The play also showcased West’s own style of humor to its best advantage. As a critic in The New Republic wrote, “it uses every tried and trusted trick, hokum, motive and stage expectation, but always shrewdly.” However old-fashioned the plot, the play offered West plenty of wisecracks. Her favorite targets were sexual repression, hypocrisy, and romantic ideals. To West’s Diamond Lil, sex was nothing but a pleasure to be enjoyed, and the only person a woman could depend on was herself. After a raid shut down her next play, The Pleasure Man (1928), West went on tour with Diamond Lil. In 1932, she welcomed the chance to take on Hollywood, when her friend George Raft got her a small part as his girlfriend in Night After Night. West sparkled in her role, ad-libbing what became one of her most famous lines. After a coatchecker admires her jewelry with “Goodness, what beautiful diamonds,” West replied, “Goodness had nothing to do with it.” The line became the title of her 1959 autobiography.
Excited by its new star, Paramount Studios decided her next film would be an adaptation of Diamond Lil. The studio suggested calling it He Done Her Wrong, but West, offended by the passivity that title implied, insisted it be titled She Done Him Wrong. She also got her way in the selection of her costar—Cary Grant, a handsome actor 10 years her junior whom she spotted on the lot. The film broke box-office records, as did West’s next movie, I’m No Angel, which teamed her again with Grant. These two films brought Grant to stardom, saved Paramount from bankruptcy, and made West the most powerful woman in Hollywood. They also inspired Motion Picture Producers and Distributors of America to inaugurate a strict code of what could and could not been seen and heard on screen. West made seven more films during the 1930s and 1940s, but the strict rules of the production code increasingly reined in her risqué humor. She also wore out her welcome with audiences by playing over and over again variations on her Diamond Lil character. By the late 1930s, West had fallen so out of favor that she was considered box-office poison. She had a modest success with My Little Chickadee (1940), costarring W. C. Fields, but by 1943 she was forced to retire from films.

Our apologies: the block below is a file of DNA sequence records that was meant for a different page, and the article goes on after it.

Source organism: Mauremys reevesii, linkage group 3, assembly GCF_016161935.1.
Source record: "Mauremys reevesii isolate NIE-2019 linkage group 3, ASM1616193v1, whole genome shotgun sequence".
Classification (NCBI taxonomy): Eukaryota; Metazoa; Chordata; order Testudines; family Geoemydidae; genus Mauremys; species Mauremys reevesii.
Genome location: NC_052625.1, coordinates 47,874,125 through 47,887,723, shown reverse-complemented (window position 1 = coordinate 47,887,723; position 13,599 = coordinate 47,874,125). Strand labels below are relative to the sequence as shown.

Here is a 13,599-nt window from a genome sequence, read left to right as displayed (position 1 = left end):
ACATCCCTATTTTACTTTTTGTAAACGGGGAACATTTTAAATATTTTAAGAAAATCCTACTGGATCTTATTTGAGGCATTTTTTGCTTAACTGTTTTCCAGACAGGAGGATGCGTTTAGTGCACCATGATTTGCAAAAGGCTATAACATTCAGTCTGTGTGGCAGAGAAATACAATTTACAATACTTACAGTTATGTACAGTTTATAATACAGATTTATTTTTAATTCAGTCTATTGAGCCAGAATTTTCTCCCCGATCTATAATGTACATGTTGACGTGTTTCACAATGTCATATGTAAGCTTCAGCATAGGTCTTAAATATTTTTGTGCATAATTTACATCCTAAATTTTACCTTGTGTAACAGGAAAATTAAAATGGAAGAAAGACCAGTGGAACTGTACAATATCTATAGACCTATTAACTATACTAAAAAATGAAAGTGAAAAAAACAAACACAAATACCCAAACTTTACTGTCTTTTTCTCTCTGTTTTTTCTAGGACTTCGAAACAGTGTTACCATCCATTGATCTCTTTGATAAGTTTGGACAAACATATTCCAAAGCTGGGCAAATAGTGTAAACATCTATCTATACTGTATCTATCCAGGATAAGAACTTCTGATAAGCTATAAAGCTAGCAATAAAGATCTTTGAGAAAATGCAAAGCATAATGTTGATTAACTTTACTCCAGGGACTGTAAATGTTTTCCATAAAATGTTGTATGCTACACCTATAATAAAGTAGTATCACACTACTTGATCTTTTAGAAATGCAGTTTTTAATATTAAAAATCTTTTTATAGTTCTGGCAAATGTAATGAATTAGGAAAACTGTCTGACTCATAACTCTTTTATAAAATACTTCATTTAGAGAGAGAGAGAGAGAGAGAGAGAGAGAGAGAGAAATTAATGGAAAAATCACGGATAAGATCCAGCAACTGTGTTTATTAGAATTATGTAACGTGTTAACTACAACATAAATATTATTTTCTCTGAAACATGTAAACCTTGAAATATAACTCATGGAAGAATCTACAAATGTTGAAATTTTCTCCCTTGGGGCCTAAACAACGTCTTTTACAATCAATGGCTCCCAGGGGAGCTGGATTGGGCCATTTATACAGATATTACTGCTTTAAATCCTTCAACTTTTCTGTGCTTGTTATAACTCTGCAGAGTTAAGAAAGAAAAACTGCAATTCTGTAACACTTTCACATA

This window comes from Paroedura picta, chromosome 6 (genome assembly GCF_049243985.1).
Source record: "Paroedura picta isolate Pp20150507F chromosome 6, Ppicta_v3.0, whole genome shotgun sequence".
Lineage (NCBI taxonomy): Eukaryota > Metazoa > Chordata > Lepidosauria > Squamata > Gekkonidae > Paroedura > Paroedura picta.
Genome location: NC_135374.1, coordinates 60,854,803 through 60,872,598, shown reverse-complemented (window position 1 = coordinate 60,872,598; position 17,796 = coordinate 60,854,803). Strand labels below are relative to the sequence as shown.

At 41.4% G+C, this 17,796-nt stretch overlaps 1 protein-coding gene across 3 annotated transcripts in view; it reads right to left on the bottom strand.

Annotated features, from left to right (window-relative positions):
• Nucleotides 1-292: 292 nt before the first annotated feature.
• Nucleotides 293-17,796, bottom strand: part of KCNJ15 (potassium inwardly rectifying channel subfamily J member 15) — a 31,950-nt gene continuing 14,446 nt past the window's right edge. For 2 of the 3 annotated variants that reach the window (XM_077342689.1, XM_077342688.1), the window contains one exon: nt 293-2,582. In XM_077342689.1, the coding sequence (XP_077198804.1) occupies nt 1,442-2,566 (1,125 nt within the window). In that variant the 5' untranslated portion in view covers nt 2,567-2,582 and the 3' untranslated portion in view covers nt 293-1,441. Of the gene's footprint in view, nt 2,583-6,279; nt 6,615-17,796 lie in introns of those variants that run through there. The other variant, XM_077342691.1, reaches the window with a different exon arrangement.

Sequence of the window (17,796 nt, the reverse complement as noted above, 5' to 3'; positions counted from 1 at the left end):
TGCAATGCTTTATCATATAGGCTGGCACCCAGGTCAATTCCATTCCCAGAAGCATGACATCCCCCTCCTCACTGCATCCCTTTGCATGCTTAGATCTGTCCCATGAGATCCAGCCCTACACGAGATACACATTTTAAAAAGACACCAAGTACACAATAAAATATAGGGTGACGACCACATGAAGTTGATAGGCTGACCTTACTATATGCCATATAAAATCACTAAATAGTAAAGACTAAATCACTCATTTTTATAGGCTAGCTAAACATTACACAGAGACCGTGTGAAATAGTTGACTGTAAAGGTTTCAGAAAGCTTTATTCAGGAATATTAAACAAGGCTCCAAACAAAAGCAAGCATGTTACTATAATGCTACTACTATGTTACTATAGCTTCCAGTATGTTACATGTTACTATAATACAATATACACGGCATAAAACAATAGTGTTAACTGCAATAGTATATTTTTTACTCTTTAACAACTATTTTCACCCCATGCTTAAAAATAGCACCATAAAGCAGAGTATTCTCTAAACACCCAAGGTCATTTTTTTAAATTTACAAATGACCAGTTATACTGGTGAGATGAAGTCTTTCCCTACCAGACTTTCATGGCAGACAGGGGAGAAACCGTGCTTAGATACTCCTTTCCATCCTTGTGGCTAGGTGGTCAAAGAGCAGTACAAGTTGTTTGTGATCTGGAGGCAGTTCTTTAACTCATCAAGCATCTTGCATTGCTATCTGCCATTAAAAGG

West returned to the stage, first with a misguided new play titled Catherine Was Great (1944), then with a touring revival of Diamond Lil. During the late 1950s, West, now in her 60s, developed a musical comedy revue, in which she shared the stage with a troupe of male bodybuilders. One of her troupe, Paul Novak, became West’s companion for the last 25 years of her life. West’s brand of sexual humor found a new, young audience in the 1960s and 1970s. She tried to capitalize on the renewed interest in her movies by recording three record albums and appearing in two widely reviled films, Myra Breckinridge (1970) and Sextette (1978). At 87, West suffered a stroke. She died three months later, on November 22, 1980. West’s Diamond Lil has since emerged as iconic a film character as Charlie Chaplin’s Little Tramp. Those who have never seen her movies are still familiar with her face, her voice, and her sashay. Even better known are West’s bons mots—from “Come up sometime and see me” to “Peel me a grape”—making her perhaps the most quoted movie star of all time.
Curry, Ramona. Too Much of a Good Thing: Mae West as Cultural Icon. Minneapolis: University of Minnesota Press, 1996.
Leider, Emily Wortis. Becoming Mae West. New York: Farrar, Straus & Giroux, 1997.
West, Mae. Goodness Had Nothing to Do With It. Revised edition. New York: Macfadden-Bartell, 1970.
Recommended Recorded and Videotaped Performances
I’m No Angel (1933). Universal, VHS, 1993.
My Little Chickadee (1940). Universal, VHS, 1993.
She Done Him Wrong (1933). Universal, VHS, 1993.
Sextette (1979). Rhino, DVD/VHS, 2000/1997.